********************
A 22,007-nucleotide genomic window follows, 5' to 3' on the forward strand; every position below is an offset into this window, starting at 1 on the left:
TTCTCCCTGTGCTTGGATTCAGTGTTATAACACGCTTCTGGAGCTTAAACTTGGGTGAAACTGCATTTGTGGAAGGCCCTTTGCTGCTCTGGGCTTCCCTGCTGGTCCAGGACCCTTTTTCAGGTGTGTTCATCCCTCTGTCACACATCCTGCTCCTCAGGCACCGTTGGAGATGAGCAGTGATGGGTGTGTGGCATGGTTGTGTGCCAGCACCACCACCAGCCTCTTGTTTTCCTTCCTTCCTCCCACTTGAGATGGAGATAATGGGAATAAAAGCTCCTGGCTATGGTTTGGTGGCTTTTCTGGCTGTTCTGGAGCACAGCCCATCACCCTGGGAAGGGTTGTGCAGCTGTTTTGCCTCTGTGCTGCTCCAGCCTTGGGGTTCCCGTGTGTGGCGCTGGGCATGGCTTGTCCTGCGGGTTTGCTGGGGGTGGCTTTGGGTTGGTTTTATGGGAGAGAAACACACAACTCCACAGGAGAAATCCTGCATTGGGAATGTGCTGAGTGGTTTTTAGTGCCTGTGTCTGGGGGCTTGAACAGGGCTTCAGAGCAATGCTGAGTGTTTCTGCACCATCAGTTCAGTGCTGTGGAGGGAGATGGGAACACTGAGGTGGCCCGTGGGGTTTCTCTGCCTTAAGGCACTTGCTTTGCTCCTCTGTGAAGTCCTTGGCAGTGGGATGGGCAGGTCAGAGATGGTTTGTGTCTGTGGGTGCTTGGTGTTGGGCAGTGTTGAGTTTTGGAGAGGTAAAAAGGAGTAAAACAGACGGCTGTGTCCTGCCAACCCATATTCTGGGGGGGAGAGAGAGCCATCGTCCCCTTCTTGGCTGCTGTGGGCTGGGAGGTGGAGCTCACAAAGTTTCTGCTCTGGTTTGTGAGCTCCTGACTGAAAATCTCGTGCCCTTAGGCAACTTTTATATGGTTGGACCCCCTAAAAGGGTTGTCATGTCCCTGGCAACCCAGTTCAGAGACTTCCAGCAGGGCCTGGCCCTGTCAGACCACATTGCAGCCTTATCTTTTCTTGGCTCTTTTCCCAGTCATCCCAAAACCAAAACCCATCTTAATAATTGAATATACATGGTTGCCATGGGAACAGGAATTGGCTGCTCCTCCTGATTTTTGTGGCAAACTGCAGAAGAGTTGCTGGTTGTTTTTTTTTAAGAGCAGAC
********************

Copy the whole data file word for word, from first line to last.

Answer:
A 22,007-nucleotide genomic window follows, 5' to 3' on the forward strand; every position below is an offset into this window, starting at 1 on the left:
TTCTCCCTGTGCTTGGATTCAGTGTTATAACACGCTTCTGGAGCTTAAACTTGGGTGAAACTGCATTTGTGGAAGGCCCTTTGCTGCTCTGGGCTTCCCTGCTGGTCCAGGACCCTTTTTCAGGTGTGTTCATCCCTCTGTCACACATCCTGCTCCTCAGGCACCGTTGGAGATGAGCAGTGATGGGTGTGTGGCATGGTTGTGTGCCAGCACCACCACCAGCCTCTTGTTTTCCTTCCTTCCTCCCACTTGAGATGGAGATAATGGGAATAAAAGCTCCTGGCTATGGTTTGGTGGCTTTTCTGGCTGTTCTGGAGCACAGCCCATCACCCTGGGAAGGGTTGTGCAGCTGTTTTGCCTCTGTGCTGCTCCAGCCTTGGGGTTCCCGTGTGTGGCGCTGGGCATGGCTTGTCCTGCGGGTTTGCTGGGGGTGGCTTTGGGTTGGTTTTATGGGAGAGAAACACACAACTCCACAGGAGAAATCCTGCATTGGGAATGTGCTGAGTGGTTTTTAGTGCCTGTGTCTGGGGGCTTGAACAGGGCTTCAGAGCAATGCTGAGTGTTTCTGCACCATCAGTTCAGTGCTGTGGAGGGAGATGGGAACACTGAGGTGGCCCGTGGGGTTTCTCTGCCTTAAGGCACTTGCTTTGCTCCTCTGTGAAGTCCTTGGCAGTGGGATGGGCAGGTCAGAGATGGTTTGTGTCTGTGGGTGCTTGGTGTTGGGCAGTGTTGAGTTTTGGAGAGGTAAAAAGGAGTAAAACAGACGGCTGTGTCCTGCCAACCCATATTCTGGGGGGGAGAGAGAGCCATCGTCCCCTTCTTGGCTGCTGTGGGCTGGGAGGTGGAGCTCACAAAGTTTCTGCTCTGGTTTGTGAGCTCCTGACTGAAAATCTCGTGCCCTTAGGCAACTTTTATATGGTTGGACCCCCTAAAAGGGTTGTCATGTCCCTGGCAACCCAGTTCAGAGACTTCCAGCAGGGCCTGGCCCTGTCAGACCACATTGCAGCCTTATCTTTTCTTGGCTCTTTTCCCAGTCATCCCAAAACCAAAACCCATCTTAATAATTGAATATACATGGTTGCCATGGGAACAGGAATTGGCTGCTCCTCCTGATTTTTGTGGCAAACTGCAGAAGAGTTGCTGGTTGTTTTTTTTTAAGAGCAGAC